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CAPITALIZATION

The following table sets forth our cash and cash equivalents and our capitalization as of June 30, 2019, as follows:

The pro forma and pro forma as adjusted information below is illustrative only, and our cash and capitalization following the completion of this offering will be adjusted based on the actual initial public offering price and other terms of this offering determined at pricing. You should read this table together with the sections titled "Selected Consolidated Financial Data," "Management's Discussion and Analysis of Financial Condition and Results of Operations" and our consolidated financial statements and the related notes included elsewhere in this prospectus.

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  As of June 30, 2019  
(in thousands except share and per share data)
  Actual   Pro Forma   Pro Forma
As Adjusted
 
 
   
  (unaudited)
   
 

Cash and cash equivalents

  $ 15,873   $ 18,162   $ 64,089  

Long-term debt with related party

  $ 29,977   $ 29,977   $ 29,977  

Preferred stock warrant liability

    1,678          

Redeemable convertible preferred stock, $0.001 par value per share 105,392,793 shares authorized, 96,088,188 issued and outstanding, actual; no shares authorized, issued or outstanding pro forma and pro forma as adjusted

    141,063          

Stockholders' (deficit) equity:

                   

Preferred stock; $0.001 par value: no shares authorized, issued or outstanding, actual; 10,000,000 shares authorized, no shares issued and outstanding, pro forma and pro forma as adjusted

             

Common stock; $0.001 par value: 127,157,585 shares authorized; 298,590 shares issued and 297,502 shares outstanding, actual; 7,006,151 issued and outstanding, pro forma; 200,000,000 shares authorized, 11,006,151 shares issued and outstanding, pro forma as adjusted

        8     12  

Additional paid-in capital

        145,022     190,878  

Accumulated other comprehensive loss

    (3 )   (3 )   (3 )

Accumulated deficit

    (153,744 )   (153,744 )   (153,744 )

Total stockholders' (deficit) equity

  $ (153,747 ) $ (8,717 ) $ 37,143  

Total capitalization

  $ 18,971   $ 21,260   $ 67,120  

The number of shares of our common stock in the table above is based on 11,006,151 shares of common stock outstanding as of June 30, 2019, which gives effect to the pro forma transactions described above, and excludes:

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DILUTION

If you invest in our common stock in this offering, your ownership interest will be diluted to the extent of the difference between the initial public offering price per share of our common stock and the pro forma as adjusted net tangible book value per share of our common stock after this offering.

Our historical net tangible book deficit as of June 30, 2019 was $156.9 million, or $527.42 per share of common stock based on 297,502 shares of common stock outstanding as of such date. Our historical net tangible book deficit represents our total tangible assets less total liabilities and preferred stock divided by the number of shares of our common stock outstanding as of June 30, 2019.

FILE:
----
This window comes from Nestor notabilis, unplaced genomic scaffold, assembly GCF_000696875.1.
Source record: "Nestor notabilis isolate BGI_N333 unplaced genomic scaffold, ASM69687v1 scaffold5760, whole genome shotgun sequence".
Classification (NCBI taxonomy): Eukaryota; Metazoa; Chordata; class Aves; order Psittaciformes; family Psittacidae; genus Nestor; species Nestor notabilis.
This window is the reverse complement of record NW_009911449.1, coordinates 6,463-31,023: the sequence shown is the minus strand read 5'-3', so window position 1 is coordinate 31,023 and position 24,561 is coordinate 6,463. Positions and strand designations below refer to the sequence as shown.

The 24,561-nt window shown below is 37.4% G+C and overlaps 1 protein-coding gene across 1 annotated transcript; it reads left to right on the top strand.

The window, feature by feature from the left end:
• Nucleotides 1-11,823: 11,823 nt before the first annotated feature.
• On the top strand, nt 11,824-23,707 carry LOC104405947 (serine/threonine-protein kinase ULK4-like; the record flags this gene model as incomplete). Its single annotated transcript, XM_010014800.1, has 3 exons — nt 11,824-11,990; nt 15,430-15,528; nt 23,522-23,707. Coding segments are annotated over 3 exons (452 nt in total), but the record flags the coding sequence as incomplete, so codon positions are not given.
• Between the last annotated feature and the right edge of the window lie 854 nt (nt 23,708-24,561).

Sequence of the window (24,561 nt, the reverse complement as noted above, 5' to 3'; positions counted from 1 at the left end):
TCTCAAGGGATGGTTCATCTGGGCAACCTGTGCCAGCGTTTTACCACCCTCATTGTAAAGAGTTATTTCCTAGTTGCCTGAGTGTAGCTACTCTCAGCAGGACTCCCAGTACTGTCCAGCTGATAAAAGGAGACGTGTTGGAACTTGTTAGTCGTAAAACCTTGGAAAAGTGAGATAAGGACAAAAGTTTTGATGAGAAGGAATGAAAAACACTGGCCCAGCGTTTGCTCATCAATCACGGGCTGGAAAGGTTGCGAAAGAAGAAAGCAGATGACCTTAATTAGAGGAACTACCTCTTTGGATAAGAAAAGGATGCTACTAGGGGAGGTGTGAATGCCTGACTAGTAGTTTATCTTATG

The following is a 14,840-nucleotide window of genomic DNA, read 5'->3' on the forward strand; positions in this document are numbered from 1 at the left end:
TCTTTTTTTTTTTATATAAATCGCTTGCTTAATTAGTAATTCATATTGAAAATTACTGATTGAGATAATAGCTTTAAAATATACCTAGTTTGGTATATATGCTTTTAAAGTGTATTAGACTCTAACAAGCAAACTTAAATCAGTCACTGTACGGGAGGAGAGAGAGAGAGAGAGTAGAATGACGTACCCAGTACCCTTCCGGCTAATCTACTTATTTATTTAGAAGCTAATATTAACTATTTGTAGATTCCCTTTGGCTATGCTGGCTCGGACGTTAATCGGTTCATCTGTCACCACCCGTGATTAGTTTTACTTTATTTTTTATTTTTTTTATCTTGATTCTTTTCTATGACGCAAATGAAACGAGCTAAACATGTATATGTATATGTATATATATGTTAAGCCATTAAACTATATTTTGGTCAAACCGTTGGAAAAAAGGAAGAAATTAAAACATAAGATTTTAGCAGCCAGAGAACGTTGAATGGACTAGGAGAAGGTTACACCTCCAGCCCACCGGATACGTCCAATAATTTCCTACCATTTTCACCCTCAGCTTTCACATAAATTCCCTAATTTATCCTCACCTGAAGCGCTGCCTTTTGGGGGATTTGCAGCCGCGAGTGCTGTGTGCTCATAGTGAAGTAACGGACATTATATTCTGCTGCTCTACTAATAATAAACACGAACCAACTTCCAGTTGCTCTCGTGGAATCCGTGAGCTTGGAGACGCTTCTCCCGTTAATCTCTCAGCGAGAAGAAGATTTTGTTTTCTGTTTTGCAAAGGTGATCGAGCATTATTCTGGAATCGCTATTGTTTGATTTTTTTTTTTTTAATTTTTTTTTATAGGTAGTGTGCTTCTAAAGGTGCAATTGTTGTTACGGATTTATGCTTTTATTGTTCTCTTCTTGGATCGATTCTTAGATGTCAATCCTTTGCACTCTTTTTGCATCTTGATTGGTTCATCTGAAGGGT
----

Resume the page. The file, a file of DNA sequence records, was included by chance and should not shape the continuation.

Our pro forma net tangible book deficit as of June 30, 2019 was $11.9 million, or $1.70 per share of our common stock. Pro forma net tangible book deficit represents the amount of our total tangible assets less our total liabilities after giving effect to (i) the issuance of 1,973,442 shares of Series B preferred stock that were sold in July and August 2019 for net proceeds of $2.3 million, (ii) the automatic conversion of all our preferred stock outstanding including accrued dividends payable, assuming a closing date of November 13, 2019, into an aggregate of 6,708,649 shares of our common stock based on the initial public offering price of $13.00 per share and (iii) the reclassification of $1.7 million preferred stock warrant liability into additional paid-in capital upon the conversion of all outstanding warrants to purchase shares of our Series B preferred stock into warrants to purchase 88,566 shares of our common stock. Pro forma net tangible book deficit per share is our pro forma net tangible book deficit divided by the number of shares of our common stock deemed to be outstanding as of June 30, 2019.

After giving effect to the issuance and sale of 4,000,000 shares of common stock in this offering at the initial public offering price of $13.00 per share, and after deducting the underwriting discounts and commissions and estimated offering expenses payable by us, our pro forma as adjusted net tangible book value as of June 30, 2019 would have been $34.1 million, or $3.10 per share. This represents an immediate increase (decrease) in pro forma as adjusted net tangible book value (deficit) of $4.80 per share to our existing stockholders and an immediate dilution of $9.90 per share to new investors purchasing shares of our common stock in this offering. We determine dilution per share to new investors by subtracting our pro forma as adjusted net tangible book value per share after this offering from the public offering price per share paid by new investors in this offering.

The following table illustrates this dilution on a per share basis:


Initial public offering price per share

        $ 13.00  

Historical net tangible book deficit per share as of June 30, 2019

  $ (527.42 )